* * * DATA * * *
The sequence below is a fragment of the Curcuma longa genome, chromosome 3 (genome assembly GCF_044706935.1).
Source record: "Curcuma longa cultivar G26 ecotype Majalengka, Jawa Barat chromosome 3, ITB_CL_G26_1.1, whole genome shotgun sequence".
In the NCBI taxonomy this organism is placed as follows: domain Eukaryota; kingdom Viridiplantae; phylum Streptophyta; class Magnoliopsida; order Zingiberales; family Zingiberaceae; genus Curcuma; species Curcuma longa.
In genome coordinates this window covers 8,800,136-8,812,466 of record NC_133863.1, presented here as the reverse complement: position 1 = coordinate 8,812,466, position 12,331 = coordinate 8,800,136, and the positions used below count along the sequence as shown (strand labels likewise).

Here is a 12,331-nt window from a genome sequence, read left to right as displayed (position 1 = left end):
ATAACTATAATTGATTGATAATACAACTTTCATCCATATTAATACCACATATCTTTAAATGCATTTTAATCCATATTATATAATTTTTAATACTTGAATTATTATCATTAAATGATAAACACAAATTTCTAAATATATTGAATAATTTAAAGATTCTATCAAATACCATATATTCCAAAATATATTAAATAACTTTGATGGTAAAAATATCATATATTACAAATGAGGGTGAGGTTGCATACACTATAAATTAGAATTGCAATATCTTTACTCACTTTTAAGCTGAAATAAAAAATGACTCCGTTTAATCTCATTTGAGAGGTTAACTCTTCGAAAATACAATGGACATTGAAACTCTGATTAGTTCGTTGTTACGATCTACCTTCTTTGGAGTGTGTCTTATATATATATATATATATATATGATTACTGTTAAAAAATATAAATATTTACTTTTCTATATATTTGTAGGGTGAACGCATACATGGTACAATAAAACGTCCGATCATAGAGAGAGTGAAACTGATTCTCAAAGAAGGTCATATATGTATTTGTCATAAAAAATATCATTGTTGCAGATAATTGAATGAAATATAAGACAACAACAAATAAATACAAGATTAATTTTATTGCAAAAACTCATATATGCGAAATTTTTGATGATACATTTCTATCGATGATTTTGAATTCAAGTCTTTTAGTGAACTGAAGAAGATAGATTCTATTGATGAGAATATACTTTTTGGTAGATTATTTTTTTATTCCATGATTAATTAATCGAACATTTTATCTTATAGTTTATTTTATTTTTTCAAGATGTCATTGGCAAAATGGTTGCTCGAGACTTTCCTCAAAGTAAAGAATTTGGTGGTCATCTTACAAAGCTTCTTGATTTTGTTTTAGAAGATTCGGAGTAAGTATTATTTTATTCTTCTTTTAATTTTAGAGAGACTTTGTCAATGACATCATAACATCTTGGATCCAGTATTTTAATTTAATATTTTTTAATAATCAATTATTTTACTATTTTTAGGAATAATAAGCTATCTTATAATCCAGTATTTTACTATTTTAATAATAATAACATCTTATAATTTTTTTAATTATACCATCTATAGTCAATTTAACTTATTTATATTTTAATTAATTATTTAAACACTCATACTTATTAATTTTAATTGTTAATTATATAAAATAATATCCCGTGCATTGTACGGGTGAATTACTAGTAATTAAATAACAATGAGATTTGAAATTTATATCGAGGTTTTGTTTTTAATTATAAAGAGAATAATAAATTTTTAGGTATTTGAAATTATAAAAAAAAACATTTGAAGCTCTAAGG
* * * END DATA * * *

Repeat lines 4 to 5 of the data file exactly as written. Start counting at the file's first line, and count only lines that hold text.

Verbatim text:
In genome coordinates this window covers 8,800,136-8,812,466 of record NC_133863.1, presented here as the reverse complement: position 1 = coordinate 8,812,466, position 12,331 = coordinate 8,800,136, and the positions used below count along the sequence as shown (strand labels likewise).

Here is a 12,331-nt window from a genome sequence, read left to right as displayed (position 1 = left end):